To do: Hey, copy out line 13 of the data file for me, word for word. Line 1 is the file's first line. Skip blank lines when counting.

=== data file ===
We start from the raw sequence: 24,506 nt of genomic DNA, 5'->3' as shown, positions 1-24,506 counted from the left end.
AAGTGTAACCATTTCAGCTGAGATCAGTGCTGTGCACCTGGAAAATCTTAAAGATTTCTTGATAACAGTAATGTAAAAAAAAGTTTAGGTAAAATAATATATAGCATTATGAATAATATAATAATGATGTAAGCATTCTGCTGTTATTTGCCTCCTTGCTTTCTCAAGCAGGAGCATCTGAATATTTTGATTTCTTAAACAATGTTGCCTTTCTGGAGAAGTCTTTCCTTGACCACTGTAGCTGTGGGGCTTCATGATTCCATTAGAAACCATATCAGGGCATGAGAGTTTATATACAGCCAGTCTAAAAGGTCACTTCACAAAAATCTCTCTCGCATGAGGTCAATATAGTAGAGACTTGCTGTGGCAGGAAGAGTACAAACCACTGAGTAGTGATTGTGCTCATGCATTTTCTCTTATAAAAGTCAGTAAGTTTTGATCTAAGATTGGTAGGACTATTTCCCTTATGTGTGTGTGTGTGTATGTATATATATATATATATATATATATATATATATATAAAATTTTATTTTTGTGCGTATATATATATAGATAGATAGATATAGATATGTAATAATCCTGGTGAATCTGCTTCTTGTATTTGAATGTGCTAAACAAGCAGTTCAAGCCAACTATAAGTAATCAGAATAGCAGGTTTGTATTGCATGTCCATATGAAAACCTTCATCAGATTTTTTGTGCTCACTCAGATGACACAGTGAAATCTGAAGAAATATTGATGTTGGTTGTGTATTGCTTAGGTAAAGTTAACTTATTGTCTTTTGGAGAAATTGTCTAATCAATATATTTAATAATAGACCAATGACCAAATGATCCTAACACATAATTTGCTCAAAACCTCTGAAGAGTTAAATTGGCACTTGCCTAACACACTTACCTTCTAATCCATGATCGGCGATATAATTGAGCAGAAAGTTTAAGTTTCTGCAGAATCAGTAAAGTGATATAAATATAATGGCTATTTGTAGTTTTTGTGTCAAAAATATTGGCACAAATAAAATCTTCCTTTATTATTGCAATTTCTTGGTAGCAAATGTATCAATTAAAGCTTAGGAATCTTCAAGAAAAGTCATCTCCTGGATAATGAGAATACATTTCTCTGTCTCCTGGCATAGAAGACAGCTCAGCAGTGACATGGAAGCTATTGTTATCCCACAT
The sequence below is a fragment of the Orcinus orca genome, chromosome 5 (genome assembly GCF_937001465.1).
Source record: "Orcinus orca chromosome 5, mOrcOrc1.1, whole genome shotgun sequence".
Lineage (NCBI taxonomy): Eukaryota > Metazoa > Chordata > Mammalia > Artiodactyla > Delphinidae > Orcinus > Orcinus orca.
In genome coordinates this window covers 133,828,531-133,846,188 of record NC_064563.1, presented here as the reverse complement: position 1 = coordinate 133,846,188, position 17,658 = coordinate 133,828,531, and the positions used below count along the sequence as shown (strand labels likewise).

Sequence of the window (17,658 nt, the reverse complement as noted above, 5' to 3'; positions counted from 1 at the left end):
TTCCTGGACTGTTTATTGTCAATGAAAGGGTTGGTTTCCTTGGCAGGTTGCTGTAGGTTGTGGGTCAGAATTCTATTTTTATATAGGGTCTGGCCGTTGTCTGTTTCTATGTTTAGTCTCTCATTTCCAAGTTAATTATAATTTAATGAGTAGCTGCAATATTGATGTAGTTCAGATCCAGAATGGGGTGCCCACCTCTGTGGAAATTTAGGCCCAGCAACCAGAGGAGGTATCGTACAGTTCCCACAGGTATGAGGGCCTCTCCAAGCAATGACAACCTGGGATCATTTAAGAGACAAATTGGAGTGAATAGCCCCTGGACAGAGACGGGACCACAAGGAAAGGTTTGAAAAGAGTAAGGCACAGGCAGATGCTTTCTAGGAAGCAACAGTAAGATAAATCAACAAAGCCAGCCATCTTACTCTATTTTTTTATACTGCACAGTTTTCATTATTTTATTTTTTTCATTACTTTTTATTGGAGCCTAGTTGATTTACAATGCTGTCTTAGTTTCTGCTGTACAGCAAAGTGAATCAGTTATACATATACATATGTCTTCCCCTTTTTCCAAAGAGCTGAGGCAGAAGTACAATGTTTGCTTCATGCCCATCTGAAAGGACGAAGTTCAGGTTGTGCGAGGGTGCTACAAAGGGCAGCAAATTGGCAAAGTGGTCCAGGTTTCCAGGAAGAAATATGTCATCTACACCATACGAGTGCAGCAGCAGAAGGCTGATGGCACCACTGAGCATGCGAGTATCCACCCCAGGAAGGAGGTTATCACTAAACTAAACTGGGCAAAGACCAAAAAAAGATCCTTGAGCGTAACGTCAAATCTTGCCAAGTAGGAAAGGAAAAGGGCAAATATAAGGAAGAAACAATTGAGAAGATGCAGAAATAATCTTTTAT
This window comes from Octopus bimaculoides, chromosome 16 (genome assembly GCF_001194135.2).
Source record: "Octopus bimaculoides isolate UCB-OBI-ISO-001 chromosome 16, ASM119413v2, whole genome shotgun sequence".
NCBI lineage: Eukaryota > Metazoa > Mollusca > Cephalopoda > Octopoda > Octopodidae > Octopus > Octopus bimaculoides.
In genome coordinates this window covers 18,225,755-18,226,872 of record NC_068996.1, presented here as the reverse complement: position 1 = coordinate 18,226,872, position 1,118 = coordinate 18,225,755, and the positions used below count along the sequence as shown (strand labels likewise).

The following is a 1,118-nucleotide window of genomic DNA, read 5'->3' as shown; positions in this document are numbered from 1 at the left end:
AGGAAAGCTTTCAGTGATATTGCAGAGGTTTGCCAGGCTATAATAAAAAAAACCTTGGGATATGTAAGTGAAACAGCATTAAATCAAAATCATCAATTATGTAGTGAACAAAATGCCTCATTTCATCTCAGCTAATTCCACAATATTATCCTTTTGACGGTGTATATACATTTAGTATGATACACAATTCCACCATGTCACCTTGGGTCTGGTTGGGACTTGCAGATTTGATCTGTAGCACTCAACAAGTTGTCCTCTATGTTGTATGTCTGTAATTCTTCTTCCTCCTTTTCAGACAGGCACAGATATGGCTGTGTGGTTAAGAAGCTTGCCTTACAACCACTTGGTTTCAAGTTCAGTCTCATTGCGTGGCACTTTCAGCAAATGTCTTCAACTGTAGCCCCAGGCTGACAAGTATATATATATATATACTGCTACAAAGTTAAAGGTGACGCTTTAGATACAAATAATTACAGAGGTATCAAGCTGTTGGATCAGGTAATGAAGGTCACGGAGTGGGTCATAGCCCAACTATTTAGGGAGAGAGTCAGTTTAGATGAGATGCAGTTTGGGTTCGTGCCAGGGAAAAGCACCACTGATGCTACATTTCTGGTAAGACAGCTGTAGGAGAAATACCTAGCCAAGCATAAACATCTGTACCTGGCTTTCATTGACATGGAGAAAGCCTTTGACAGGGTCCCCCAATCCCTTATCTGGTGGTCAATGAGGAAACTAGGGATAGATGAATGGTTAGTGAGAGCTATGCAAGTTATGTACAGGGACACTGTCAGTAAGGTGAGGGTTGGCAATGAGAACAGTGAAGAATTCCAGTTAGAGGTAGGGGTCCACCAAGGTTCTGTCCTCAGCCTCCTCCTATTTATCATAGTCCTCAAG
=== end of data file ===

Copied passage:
The following is a 1,118-nucleotide window of genomic DNA, read 5'->3' as shown; positions in this document are numbered from 1 at the left end: